2012-04-17 05:14:25 PM

Drew: The patent troll did not have evidence of infringement because Fark didn't infringe. They read their own patent wrong and assumed "news release" was "news". Yet they filed anyhow, and got 7 of the 9 defendants, none of whom infringed either, to write a check


To be fair, no one knows if they wrote a check as they're all under NDA.
 
2012-04-17 05:14:35 PM

Theaetetus: The other change that should help is that trolls now have to sue everyone individually... No more single suits against Apple, Microsoft, Google, Toshiba, Drew Curtis, Samsung, etc. as joint defendants, unless they actually were legitimately collaborating on something.
That significantly raises their costs, and makes it tougher for the court to say "Drew's in Kentucky, Microsoft is in Seattle... I guess East Texas is a good place for a suit since it's halfway between."


Oh hey that is handy, I like that one
 
2012-04-17 05:16:00 PM

cmunic8r99: [dumbimages.net image 521x79]


Is that short for "Stormageddon"?
 
2012-04-17 05:22:23 PM

Theaetetus: Oh, I don't know about that... Go back to 1995 and ask someone to connect their phone to the internet. Most of them would answer that their phone already is their connection to the internet, that's why their modem makes wooshing and beeping noises and they can't get phone calls at the same time.


Yes, but patents don't pertain to laymen standards. It's if "the subject matter as a whole would have been obvious at the time the invention was made to a person having ordinary skill in the art to which said subject matter pertains."
 
2012-04-17 05:25:04 PM

pushpinder: Did anyone catch the TED comment section? Clearly, Mouhamad A. Naboulsi missed the whole point and got all butt hurt. His profile should be trolled :p I mean, who ends with "When my patents are issued, there will not be any settlements. Infringes will pay per copy. Laugh at that F,G,T,N,M,B,M,V,A,C,Z,A. See you guys in courts in Detroit.." What an a$$


Someone needs to point out to the guy that the "product" he's hawking infringes on Microsoft and Ford technology - he's made what amounts to the SYNC system Ford released on the 2008 Focus.
 
2012-04-17 05:26:23 PM
www.newyorker.com
 
2012-04-17 05:29:50 PM

impaler: Theaetetus: Oh, I don't know about that... Go back to 1995 and ask someone to connect their phone to the internet. Most of them would answer that their phone already is their connection to the internet, that's why their modem makes wooshing and beeping noises and they can't get phone calls at the same time.

Yes, but patents don't pertain to laymen standards. It's if "the subject matter as a whole would have been obvious at the time the invention was made to a person having ordinary skill in the art to which said subject matter pertains."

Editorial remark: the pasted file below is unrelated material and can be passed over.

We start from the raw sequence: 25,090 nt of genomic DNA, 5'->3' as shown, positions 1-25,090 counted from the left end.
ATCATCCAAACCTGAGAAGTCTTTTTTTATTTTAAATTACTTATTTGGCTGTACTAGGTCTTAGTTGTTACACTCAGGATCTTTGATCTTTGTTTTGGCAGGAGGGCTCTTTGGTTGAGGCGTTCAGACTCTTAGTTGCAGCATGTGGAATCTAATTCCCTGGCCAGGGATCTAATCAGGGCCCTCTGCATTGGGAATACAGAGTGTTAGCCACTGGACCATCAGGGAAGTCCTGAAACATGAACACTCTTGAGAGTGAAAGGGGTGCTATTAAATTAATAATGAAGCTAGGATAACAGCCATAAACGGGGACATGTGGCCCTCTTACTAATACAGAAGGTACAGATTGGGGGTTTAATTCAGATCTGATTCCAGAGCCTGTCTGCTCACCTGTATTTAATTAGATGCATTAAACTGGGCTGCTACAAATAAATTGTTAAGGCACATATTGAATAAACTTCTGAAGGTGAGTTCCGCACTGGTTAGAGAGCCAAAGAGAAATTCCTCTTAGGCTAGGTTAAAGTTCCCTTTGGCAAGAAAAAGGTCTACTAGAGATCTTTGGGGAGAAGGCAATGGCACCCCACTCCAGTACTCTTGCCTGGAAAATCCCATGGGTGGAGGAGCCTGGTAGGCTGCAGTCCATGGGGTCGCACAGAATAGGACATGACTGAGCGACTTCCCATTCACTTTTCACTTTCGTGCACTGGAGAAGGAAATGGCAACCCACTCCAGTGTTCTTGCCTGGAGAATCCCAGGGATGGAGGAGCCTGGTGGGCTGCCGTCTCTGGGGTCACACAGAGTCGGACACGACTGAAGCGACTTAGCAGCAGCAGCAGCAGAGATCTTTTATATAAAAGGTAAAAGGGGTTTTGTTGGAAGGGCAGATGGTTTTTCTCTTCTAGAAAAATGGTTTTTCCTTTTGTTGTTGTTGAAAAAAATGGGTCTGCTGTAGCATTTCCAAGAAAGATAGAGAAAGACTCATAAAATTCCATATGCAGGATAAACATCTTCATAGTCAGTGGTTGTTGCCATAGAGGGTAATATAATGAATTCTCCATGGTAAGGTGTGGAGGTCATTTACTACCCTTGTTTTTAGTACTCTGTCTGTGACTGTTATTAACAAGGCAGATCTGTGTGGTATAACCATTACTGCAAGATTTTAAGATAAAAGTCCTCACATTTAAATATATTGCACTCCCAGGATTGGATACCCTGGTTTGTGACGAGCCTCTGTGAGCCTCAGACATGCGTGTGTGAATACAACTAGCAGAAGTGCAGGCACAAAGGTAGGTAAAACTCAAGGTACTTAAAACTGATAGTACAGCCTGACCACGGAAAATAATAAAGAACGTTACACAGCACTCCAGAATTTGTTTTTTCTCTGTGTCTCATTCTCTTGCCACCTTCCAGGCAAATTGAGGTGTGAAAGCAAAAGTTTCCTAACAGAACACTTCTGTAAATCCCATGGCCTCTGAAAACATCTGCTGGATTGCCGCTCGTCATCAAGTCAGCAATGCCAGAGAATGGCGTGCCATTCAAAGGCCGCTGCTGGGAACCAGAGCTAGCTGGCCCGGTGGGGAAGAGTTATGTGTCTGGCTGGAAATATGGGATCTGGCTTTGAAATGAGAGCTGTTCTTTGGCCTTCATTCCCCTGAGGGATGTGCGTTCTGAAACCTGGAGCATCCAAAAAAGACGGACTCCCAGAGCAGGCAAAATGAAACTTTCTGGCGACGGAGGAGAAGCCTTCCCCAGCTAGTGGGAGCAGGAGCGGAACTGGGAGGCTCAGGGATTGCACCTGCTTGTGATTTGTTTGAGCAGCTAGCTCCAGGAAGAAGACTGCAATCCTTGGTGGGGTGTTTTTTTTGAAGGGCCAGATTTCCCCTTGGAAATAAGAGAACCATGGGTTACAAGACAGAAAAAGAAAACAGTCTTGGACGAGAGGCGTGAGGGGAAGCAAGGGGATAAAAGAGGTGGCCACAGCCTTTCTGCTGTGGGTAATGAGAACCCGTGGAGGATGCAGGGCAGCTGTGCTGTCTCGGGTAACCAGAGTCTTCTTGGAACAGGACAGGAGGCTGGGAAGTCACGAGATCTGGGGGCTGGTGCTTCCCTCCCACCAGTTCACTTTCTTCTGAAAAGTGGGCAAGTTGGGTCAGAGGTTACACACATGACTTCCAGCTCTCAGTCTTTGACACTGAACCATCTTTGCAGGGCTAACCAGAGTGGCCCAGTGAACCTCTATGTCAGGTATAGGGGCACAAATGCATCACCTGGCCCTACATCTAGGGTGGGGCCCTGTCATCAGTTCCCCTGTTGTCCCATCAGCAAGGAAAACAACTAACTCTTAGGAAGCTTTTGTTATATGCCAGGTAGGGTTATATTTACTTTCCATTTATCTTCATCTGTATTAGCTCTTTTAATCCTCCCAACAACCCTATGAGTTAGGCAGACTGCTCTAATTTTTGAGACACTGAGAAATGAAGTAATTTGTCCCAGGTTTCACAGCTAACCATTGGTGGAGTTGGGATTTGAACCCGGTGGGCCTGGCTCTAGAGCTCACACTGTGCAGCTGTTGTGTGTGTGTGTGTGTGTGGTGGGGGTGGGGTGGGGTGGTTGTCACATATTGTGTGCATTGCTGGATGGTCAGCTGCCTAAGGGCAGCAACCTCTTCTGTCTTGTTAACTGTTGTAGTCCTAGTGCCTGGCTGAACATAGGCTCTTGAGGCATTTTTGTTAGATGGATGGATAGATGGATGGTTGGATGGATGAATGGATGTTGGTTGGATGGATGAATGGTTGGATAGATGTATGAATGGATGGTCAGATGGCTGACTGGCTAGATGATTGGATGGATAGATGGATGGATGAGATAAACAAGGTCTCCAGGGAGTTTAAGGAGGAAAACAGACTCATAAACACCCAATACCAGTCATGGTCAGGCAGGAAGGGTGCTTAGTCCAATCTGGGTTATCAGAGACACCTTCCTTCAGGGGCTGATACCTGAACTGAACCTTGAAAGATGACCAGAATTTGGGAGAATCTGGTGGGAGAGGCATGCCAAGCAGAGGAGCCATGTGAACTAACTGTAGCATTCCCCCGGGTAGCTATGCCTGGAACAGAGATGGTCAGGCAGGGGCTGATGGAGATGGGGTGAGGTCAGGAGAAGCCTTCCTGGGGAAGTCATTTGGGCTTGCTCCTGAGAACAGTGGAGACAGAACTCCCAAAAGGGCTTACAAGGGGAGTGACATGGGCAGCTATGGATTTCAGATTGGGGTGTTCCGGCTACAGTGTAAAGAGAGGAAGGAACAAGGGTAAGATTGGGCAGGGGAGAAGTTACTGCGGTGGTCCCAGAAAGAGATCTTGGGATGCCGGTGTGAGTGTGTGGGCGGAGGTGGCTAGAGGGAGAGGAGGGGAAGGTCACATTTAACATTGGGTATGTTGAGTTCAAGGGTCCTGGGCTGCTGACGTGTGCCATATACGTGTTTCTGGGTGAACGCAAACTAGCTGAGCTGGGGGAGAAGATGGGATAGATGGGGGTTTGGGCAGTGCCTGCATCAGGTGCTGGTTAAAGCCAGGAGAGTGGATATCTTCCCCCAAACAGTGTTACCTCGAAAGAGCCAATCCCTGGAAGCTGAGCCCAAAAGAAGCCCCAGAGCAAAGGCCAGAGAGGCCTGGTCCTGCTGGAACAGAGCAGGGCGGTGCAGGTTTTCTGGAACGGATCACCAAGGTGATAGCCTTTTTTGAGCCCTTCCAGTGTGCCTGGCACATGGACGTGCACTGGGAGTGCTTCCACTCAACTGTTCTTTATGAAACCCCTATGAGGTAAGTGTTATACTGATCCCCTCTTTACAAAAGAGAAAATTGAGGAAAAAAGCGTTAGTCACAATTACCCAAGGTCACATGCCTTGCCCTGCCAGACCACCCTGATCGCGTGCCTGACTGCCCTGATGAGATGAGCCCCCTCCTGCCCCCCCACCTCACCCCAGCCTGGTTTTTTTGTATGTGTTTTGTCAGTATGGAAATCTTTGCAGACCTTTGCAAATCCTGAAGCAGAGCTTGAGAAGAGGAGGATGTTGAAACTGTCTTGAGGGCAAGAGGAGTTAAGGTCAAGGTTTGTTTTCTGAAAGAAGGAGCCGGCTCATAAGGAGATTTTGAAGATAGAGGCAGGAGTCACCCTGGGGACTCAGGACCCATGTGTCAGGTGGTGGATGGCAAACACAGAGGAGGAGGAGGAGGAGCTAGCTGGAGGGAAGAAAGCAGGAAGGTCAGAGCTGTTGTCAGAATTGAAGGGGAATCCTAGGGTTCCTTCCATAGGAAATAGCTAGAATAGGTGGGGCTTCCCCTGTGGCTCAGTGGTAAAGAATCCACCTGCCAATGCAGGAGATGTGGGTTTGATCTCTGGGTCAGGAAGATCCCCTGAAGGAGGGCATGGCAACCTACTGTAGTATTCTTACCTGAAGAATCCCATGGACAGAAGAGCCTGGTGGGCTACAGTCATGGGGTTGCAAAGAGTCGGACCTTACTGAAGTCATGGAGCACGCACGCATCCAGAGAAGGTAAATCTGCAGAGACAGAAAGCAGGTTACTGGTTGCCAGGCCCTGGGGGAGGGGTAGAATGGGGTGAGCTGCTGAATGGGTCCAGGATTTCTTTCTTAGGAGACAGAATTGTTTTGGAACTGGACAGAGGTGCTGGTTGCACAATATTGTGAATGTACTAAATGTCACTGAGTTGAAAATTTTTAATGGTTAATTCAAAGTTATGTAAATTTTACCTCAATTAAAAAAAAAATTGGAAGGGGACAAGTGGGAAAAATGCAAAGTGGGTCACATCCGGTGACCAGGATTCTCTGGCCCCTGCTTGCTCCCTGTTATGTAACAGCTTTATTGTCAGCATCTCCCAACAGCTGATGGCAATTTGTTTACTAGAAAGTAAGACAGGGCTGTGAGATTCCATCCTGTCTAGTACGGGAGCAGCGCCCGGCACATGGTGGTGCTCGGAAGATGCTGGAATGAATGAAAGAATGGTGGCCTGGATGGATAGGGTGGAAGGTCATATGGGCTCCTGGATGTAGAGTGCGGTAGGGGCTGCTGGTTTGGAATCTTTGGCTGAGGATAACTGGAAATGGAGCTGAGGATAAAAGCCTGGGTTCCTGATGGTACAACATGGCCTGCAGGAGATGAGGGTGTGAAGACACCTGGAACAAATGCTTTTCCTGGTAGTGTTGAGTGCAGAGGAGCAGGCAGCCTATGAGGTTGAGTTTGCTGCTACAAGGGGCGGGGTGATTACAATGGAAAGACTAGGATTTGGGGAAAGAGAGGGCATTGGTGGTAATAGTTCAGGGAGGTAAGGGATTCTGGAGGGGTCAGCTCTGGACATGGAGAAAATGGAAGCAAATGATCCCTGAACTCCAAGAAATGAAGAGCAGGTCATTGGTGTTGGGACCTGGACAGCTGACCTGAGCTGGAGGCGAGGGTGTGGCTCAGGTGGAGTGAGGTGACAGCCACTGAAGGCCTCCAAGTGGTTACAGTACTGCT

I never said I was referring to a layman... If you have some evidence that it would have been obvious to a person of ordinary skill in the art at the time, then by all means, cite it... The EFF is looking for just such evidence.

But simply saying it's obvious is just a conclusion. It'd be like saying Zimmerman's a murderer. That's just the conclusion - unless the DA shows some evidence and the jury agrees, then it'd be just as wrong to throw him in jail as it would be to throw out the patent.
 
2012-04-17 05:46:13 PM
Cool, thanks for posting this, Drew. I had wanted to see it after you talked about it at Vegas.
 
2012-04-17 05:48:53 PM

pushpinder: http://www.icallsafe.com/ is the TED talk trolls webside (Mouhamad A. Naboulsi, CEO and Inventor). I love the graphic on their site: <img src="http://www.icallsafe.com/images/new_pa1.jpg" width="640" height="264">


I hate you for making me go to his terribad website
 
2012-04-17 05:49:36 PM

Praise Cheesus: pushpinder: Did anyone catch the TED comment section? Clearly, Mouhamad A. Naboulsi missed the whole point and got all butt hurt. His profile should be trolled :p I mean, who ends with "When my patents are issued, there will not be any settlements. Infringes will pay per copy. Laugh at that F,G,T,N,M,B,M,V,A,C,Z,A. See you guys in courts in Detroit.." What an a$$

Someone needs to point out to the guy that the "product" he's hawking infringes on Microsoft and Ford technology - he's made what amounts to the SYNC system Ford released on the 2008 Focus.


My guess is that that is why he is pissed. He is claiming he started development in the 90's and had a working prototype by 2002, although he doesn't say when he patented it. And, if they did rip him off, it wouldn't exactly be the first time the automakers legitimately infringed on a patent.